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Originally published Saturday, January 15, 2005 at 12:00 AM

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Gates Foundation withholding grant from local schools

The Bill and Melinda Gates Foundation is withholding the last installment of its five-year, $25.9 million grant to Seattle Public Schools until the district provides better plans...

Seattle Times staff reporter

The Bill and Melinda Gates Foundation is withholding the last installment of its five-year, $25.9 million grant to Seattle Public Schools until the district provides better plans for how the high-school share will be spent.

The district's high schools have yet to spend roughly $2 million of previous allocations from the Gates grant. The foundation wants more information about how the schools intend to spend those dollars, plus their share of the $2.9 million that's being held back, said Marie Groark, foundation spokeswoman.

The grant requires that all schools write and carry out improvement plans. Several high schools, however, are behind in that work.

"The high school work has been slower," said Robin Pasquarella, president of the Alliance for Education, the nonprofit organization that oversees the grant. "It's been a very difficult place to change for lots of reasons."

Three high schools lag the most in grant spending, said John Thorp, the district's coordinator for the grant. Ballard, Franklin and Roosevelt each have about $100,000 to $200,000 they have yet to use.

One reason, he said, has been leadership changes at the schools.

The foundation understands that a change in principals can cause delay, Groark said. She added that progress has been made since the foundation first raised its concerns in November. And she said the foundation is happy with much of what Seattle schools have done with the grant, especially with technology, and within elementary and middle schools.

At the same time, however, she said the foundation didn't want to send more money "when they have underspent their previous allocations."

Foundation and district staff say they expect the Seattle schools will eventually get this year's money.

"It's about us all coming to the same understanding of where we are together in this partnership, and where we're trying to go," said Kyle Miller, who oversees the foundation's grants in Washington state.

That would be good news for the Seattle School District, because money is so tight that the School Board is considering the difficult step of closing schools in the next few years.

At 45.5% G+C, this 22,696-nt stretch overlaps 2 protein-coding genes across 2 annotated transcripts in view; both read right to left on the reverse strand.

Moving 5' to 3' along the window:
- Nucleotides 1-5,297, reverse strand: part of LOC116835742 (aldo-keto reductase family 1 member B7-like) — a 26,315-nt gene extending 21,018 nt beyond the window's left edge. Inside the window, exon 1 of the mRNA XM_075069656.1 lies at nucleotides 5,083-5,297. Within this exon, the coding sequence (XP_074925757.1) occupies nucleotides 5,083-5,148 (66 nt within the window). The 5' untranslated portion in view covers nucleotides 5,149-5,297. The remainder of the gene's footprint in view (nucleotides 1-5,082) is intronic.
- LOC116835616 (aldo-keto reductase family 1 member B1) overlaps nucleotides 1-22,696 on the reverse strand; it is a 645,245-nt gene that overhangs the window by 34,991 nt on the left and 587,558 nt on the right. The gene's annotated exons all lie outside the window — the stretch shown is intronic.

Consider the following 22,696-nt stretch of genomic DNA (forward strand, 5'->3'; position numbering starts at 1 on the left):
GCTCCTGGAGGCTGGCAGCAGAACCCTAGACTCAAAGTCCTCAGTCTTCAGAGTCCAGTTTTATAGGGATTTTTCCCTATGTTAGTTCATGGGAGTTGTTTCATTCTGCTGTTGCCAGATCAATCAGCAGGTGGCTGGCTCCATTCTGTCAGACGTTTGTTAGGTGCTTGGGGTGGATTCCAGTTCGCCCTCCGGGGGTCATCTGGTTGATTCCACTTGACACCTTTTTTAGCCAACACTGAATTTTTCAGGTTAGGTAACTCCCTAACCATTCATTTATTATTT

Seattle was the first district to receive a grant when the Gates Foundation launched its $350 million education initiative in 2000.


Since then, the foundation's education-giving has grown to more than $2 billion, including college scholarships, and has become nearly exclusively focussed on high schools. Its goal is to increase the number of students who graduate from high school, and those who are ready to go to college. As part of that, it has become a strong advocate of reducing the size of high schools to no more than 400 students, or creating schools-within-schools of about the same size.

The Seattle School District also wants to move in that direction, and three schools have a federal grant to help them create "small learning communities" within their schools. But those plans have raised concerns among some staff and parents, in part because the tradeoffs can limit the number of electives and advanced-placement classes students can take.

But Seattle's grant from the Gates Foundation — similar to those given to nine other districts in Washington state — is aimed at all schools, not just high schools. (Cleveland High also has a separate grant from the foundation that includes $590,000 to help the school break into four smaller units, and allows its students to qualify for a share of $100 million in college scholarships.)

The foundation has withheld money in about 10 other cases, Groark said. She declined to name those grantees or whether they are in Washington state.

The next meeting with Seattle school officials is scheduled for Jan. 25.

"My feeling is that we're very close to having the schools back on track with their spending," Thorp said.

Linda Shaw: 206-464-2359

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